To put this another way, when you use linear regression, you actually begin by assuming linearity of the relation you want to predict. As the speaker points out, you can also make a non-linear assumption, and you can accommodate this using a data transformation, for example. But the high order bit is that you are asked to assume the data relationship, and that assumption is what is giving you the illusion of explanatory power. You can explain that the data follows a line, but this is due to your own assumption. Note that an important aspect of completing a linear regression model is determining the R2 or goodness of fit of the model. This is the part where you make sure that your assumption of linearity is valid. And if the assumption is invalid, then the model has no predictive value, so it does not matter that you can explain how it operates.
Under the interpretation that explanatory power is akin to predictive power, it turns out that neural nets have greater predictive power because they can produce results for a wider array of applications than linear regression can. There a neat table that relates the cognitive power of a neural net to the number of hidden layers. From the table, you can see that when a relationship actually is linear, a neural net can solve it without even using any hidden layers of neurons. When one or two hidden layers of neurons is present, neural nets transcend the capabilities of linear regression, in part because they do not require you to make any assumption about what the data relationship actually is.
And that's where the confusions comes in. The linear regression model requires you to assume linearity and so you know at least what geometric shape the relationship looks like. The neural net requires no such assumption, but nor does the trained neural network give you any hint at what the relationship is. The lack of knowing the relationship is confused for having less explanatory power.
But if you look at this a bit more abstractly, the trained linear regression model has the same exact problem of not providing any additional insight. A neural net is really just a pile of numbers giving constant weights to the neural connections that can convert inputs to outputs. Similarly, a linear regression model is just a pile of numbers that give constant weights to inputs to be linearly combined into an output. Sure you know the data relationship, but that's because you assumed it. The actual linear regression model gives you no insight into why one dimension has a large slope constant where another has a small slope.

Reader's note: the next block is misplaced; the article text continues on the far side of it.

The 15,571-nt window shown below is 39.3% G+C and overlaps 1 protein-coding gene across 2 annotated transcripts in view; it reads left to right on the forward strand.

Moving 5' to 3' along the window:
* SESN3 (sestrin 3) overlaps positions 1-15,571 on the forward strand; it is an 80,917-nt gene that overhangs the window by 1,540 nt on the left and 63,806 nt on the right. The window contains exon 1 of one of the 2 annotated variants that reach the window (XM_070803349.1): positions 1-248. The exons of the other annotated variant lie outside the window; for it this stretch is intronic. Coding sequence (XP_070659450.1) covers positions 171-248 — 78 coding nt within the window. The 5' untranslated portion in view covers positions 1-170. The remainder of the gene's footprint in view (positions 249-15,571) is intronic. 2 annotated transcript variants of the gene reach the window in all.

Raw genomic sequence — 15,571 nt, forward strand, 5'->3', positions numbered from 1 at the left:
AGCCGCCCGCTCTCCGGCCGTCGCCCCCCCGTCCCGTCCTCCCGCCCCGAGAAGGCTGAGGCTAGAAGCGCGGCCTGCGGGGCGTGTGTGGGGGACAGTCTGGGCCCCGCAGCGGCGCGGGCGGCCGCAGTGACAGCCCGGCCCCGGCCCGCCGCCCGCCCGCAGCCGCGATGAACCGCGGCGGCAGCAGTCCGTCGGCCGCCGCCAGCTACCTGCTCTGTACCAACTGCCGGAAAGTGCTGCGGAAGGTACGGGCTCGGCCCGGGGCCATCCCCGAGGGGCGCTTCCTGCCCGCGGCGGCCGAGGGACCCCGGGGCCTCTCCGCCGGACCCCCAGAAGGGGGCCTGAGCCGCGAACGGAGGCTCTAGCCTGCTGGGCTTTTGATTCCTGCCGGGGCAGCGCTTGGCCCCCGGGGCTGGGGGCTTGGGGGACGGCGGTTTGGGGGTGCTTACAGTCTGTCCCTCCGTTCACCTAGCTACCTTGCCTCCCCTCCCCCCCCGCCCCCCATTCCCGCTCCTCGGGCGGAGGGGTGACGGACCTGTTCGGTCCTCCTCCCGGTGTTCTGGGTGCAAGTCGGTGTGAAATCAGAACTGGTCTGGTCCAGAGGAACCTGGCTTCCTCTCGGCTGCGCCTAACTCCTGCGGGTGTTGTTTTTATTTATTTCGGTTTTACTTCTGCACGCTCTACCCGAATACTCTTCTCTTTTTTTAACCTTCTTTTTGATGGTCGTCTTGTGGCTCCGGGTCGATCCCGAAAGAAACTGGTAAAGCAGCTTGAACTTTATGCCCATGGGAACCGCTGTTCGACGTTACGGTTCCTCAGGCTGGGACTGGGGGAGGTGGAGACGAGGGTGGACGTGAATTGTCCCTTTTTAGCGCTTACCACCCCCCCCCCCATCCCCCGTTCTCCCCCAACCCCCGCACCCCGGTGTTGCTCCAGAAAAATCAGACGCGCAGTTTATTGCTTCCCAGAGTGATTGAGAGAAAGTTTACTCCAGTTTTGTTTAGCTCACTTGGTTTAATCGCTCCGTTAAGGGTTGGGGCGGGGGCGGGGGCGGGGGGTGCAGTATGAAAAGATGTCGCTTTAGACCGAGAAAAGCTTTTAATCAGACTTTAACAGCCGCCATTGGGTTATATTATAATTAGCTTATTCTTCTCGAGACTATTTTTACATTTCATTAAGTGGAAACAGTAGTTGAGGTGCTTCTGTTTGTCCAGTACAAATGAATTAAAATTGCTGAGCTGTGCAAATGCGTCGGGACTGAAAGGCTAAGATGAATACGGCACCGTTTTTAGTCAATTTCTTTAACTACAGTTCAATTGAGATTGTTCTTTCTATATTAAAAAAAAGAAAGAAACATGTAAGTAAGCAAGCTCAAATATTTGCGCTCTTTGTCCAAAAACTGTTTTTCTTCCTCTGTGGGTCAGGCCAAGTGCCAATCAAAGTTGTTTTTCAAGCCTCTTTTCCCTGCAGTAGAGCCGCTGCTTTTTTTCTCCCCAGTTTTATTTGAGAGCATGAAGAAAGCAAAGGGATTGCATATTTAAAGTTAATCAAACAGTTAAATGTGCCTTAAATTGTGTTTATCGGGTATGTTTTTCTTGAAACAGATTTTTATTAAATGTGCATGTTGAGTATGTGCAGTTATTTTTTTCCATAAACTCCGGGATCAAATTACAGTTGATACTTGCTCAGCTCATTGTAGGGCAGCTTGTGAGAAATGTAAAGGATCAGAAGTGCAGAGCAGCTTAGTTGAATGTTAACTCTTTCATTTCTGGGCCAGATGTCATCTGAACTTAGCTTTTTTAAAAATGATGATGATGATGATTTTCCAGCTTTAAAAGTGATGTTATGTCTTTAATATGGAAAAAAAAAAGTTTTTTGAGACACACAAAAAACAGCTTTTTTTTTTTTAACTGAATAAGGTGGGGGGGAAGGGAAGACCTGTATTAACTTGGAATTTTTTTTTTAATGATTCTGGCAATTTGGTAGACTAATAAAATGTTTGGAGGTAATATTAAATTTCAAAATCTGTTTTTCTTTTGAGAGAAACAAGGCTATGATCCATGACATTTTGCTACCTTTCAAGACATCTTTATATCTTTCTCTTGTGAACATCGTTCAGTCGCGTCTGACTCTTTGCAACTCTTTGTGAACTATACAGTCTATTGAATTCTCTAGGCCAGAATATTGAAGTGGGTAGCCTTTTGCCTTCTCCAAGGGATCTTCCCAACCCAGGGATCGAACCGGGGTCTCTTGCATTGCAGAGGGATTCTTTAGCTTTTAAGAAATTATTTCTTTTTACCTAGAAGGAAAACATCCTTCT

An analogy I like to use is that the value of the neural net is not diminished by our inability to explain how it is that the little gray cells which implement our personal neural nets can produce the cognitive results that they do, and who among us would prefer to have cognitive powers defined by linear regression instead?
In terms of explanatory power, our biological neural nets perform an additional key function that we have not hitherto been able to achieve with artificial neural nets. We are able to construct additional information in the output that reveals causal relationships, or insights into the reasons for the phenomena it predicts. Put simply: we say why something is true. We provide a rationale. This is an aspect of explanatory power that, when achieved, dramatically increases the value and utility of any cognitive analytic. Theorem provers and Prolog programs have been able to do this for the applications to which they apply. In the area of unstructured information processing and data mining, you can see a demo of this concept in Watson Paths.